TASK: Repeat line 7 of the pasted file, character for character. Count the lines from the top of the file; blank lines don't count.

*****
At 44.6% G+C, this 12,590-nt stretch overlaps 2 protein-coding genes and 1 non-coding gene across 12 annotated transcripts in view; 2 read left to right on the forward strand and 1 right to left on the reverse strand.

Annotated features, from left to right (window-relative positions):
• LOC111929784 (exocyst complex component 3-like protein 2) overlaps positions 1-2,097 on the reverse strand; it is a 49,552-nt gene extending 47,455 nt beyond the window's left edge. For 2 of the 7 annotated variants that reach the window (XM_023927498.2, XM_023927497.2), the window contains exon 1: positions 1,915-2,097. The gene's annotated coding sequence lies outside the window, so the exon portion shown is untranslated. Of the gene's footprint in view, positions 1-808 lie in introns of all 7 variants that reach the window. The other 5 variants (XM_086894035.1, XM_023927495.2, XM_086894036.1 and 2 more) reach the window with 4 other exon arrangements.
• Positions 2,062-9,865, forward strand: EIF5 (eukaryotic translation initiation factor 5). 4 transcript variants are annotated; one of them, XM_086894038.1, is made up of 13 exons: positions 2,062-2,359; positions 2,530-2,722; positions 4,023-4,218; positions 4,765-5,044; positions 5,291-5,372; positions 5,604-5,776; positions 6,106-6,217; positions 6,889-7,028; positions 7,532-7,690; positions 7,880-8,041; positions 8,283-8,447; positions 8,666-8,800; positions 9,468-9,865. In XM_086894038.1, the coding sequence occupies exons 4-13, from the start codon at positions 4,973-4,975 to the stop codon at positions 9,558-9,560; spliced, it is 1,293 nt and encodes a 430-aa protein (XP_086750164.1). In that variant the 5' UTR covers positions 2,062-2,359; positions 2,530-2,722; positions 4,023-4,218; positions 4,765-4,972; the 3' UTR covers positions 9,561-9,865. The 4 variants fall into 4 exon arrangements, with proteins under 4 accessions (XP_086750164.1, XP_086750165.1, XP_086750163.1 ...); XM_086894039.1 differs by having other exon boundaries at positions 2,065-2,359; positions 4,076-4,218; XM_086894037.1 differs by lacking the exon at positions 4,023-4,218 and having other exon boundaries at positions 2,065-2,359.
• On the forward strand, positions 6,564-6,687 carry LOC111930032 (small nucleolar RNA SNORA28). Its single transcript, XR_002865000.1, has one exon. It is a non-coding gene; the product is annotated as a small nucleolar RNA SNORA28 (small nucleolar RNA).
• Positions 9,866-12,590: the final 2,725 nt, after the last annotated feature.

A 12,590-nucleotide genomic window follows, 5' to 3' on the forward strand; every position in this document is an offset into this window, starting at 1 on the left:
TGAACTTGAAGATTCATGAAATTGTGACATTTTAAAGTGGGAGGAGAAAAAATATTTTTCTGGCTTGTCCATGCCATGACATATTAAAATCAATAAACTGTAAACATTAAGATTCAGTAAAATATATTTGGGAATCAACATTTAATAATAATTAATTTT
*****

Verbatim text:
A 12,590-nucleotide genomic window follows, 5' to 3' on the forward strand; every position in this document is an offset into this window, starting at 1 on the left: